I was hoping the crunches would offset the sweetness or have a little salty kick. I can see these being a nice antidote to popcorn, but that’s about it.
Crispy M&Ms were far better at this game.
Rating: 5 out of 10
Monday, September 15, 2008
Bananas Foster is a New Orleans specialty created by chef Paul Blang?. The dessert consists of vanilla ice cream topped with bananas flambe’d in sauce of butter, dark rum, brown sugar, banana liquor and cinnamon. (I think it makes a great topping for pancakes or crepes.)
Dove has come out with a line of dessert-inspired bites including this one, the Bananas Foster and Tiramisu (made from lady fingers, marscapone and coffee). I picked the Bananas Fosters because I figured that the caramel format fit it really well (where I didn’t think it’d work as well with the Tiramisu in theory).
The little foil wrappers were a rather unsightly yellow color. Vaguely florescent, they don’t remind me of real bananas, it reminds me of Banana Runts. (But be warned as well, I rather like fake banana things, i you don’t that may interfere with your enjoyment.)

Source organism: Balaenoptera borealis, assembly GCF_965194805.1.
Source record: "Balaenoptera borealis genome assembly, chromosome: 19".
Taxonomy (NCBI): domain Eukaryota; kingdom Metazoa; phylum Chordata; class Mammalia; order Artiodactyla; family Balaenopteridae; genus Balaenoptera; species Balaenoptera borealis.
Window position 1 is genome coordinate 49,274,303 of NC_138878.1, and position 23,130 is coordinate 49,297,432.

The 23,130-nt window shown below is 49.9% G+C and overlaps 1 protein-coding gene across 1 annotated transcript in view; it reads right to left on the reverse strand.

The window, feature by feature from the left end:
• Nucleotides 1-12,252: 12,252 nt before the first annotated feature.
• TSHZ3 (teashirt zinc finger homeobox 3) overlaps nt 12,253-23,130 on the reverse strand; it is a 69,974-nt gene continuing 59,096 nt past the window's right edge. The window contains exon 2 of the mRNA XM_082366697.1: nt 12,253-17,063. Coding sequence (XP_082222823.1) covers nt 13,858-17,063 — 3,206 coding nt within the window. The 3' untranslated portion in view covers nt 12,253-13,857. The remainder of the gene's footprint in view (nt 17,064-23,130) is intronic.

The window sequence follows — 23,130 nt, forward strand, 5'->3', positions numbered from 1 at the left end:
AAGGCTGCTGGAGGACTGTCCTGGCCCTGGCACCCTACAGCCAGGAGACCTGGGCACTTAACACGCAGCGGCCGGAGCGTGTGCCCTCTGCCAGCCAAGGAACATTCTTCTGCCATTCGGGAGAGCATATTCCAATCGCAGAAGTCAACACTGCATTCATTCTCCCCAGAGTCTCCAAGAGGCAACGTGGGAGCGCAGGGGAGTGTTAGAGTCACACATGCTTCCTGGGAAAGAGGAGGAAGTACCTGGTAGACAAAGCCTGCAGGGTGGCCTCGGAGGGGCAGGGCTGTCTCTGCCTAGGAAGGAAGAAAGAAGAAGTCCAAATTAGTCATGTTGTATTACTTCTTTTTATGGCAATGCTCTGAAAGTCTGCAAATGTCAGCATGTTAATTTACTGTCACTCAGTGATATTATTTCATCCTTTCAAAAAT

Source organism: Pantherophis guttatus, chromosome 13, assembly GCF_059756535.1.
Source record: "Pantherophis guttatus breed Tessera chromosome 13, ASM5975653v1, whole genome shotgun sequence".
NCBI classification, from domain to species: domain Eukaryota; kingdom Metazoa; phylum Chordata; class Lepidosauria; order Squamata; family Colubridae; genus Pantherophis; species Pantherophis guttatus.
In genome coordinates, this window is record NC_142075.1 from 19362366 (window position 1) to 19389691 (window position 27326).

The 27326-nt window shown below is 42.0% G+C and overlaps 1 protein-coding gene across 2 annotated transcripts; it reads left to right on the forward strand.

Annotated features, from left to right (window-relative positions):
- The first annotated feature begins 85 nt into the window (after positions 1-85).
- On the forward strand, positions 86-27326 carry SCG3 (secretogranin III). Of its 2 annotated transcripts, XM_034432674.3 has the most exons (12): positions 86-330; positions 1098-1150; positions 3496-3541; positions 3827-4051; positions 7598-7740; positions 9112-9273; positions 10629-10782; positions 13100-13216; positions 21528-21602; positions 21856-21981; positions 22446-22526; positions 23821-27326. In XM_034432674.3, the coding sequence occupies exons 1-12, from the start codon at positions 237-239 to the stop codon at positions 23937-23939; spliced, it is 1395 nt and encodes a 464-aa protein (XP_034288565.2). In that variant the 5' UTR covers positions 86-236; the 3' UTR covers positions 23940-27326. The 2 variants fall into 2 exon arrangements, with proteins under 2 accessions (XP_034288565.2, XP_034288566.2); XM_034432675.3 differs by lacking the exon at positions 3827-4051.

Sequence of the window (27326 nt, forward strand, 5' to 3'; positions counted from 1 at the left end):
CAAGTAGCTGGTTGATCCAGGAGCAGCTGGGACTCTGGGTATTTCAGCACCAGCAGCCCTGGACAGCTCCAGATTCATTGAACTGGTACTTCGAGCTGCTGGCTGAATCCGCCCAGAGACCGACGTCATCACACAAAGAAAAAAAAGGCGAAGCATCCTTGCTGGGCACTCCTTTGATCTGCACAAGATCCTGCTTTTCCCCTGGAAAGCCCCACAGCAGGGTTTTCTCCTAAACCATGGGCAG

The Bananas Foster Silky Smooth Milk Chocolate Promises come tightly wrapped in a strange twisted stand up box that didn’t want to stand up for me. (And in my frustration I ended up opening it on the bottom instead of the top and now I’ve completely ruined it.)
Inside the foil is a light milk chocolate disk. It smells nicely of milk chocolate, sugar and green bananas. The bite is soft, but the chocolate snaps nicely, even in this heat. The milk chocolate isn’t particular intense, I think the aspect that Dove chocolate does best is silky smooth and that’s here all right.